3. As far as their clothing is concerned women of Saudi Arabia are bound with the obligation of wearing hijab and are called upon to cover their bodies with a black cloak popular known as the abaya. The niqab of face veil is also mandatory to cover their faces, failing to do which may lead to public harassment by the religious police in the country. Women in this country were not allowed to vote in the municipal elections that took place in 2005 and continue to bear the brunt of this ban. They are still not allowed to women. On the legal end too, women continue facing discrimination. They are not allowed to testify and even if they are then it has to be a personal matter where men could not be seen. A woman’s testimony has been dismissed on various grounds in Saudi Arabia, and is treated as a presumption than a fact. The authorities claim that the women tend to be more emotional compared to men which may impact the facts and distort the truth sought for; due to women’s limited role in public life they bear little of no understanding of what they witness and foresee; as women continue to be subdued by men who are the superior sex as proclaimed by God, women can only testify as per what the last men relayed to them. These laws have unfortunately had an adverse affect on the society and men have been able to scot free after coming barbaric crimes such as assault and rape because women’s testimony will be treated as a presumption and that of the criminal a fact. The opposite has happened in some case where in instead of the man being punished, the victim is for being alone with “na-mahram” males. Such is the state of women in Saudi Arabia in today’s time and age. As far as their domestic life is concerned, in most Saudi homes, men and women have separate entrances. In this culture, women cannot meet her fiancé before the wedding, nor are they allowed to talk to them. (Eltahawy, 2007)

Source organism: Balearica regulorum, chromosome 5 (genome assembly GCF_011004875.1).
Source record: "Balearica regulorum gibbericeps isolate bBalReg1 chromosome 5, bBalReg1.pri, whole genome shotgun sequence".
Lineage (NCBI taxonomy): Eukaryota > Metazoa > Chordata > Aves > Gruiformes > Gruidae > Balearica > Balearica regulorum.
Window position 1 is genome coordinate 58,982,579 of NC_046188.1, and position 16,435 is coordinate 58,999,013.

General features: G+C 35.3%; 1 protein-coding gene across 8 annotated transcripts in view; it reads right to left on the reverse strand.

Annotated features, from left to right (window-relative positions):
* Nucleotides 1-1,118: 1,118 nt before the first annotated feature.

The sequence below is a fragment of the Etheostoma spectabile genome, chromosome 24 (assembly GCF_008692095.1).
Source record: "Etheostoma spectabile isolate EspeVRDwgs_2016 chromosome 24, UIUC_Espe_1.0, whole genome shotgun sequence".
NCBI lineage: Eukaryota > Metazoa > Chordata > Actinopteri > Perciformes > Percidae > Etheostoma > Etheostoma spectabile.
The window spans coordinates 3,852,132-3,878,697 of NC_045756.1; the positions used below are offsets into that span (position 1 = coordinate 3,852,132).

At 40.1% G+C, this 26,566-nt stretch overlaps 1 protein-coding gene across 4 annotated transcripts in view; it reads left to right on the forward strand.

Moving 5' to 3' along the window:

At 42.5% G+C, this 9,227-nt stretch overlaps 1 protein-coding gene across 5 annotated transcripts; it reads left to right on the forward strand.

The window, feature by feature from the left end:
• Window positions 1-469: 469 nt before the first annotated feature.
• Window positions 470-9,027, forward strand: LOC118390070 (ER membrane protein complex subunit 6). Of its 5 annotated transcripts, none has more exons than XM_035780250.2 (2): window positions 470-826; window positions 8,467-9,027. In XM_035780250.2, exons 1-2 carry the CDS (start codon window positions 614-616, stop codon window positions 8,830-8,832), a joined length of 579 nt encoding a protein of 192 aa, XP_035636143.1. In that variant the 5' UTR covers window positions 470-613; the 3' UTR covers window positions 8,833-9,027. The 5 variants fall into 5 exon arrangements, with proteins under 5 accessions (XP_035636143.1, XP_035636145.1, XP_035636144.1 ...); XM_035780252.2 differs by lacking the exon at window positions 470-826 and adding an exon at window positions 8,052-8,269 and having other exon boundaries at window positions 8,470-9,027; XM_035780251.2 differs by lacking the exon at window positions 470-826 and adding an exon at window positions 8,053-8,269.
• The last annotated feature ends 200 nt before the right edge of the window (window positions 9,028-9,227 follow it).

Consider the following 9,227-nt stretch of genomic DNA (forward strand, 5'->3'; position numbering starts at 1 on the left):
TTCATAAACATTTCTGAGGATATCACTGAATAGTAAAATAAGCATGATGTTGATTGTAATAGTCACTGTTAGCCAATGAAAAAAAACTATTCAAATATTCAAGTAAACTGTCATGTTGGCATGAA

4. On the education end, Saudi authorities have given their green signal for educational opportunities for women. Traditionally women were refused the rights to official education. This was put to halt when 1948 saw the dawn of the first elementary school for girls. The school is in Mecca and with this followed a number of other institutes opened solely for girls over the next decades. Today there are quite a lot of educational institutes including universities, for girls all over the kingdom. The education never the less continues to be segregated while the exams conducted for both girls and boys are the same. There exist minor differences in the courses followed. Today women makeup seventy percent of all those enrolled in universities in Saudi Arabia. Some women have also obliterated themselves from on-campus education and opted for online courses offered on the internet due to restrictions imposed on their transport. Thanks to the advancement in technology and globalization, video conferencing enables them to listen to lectures conducted by male teachers while not meeting them. The women constitute only five percent in the Saudi workforce, which is apparently the lowest in the world.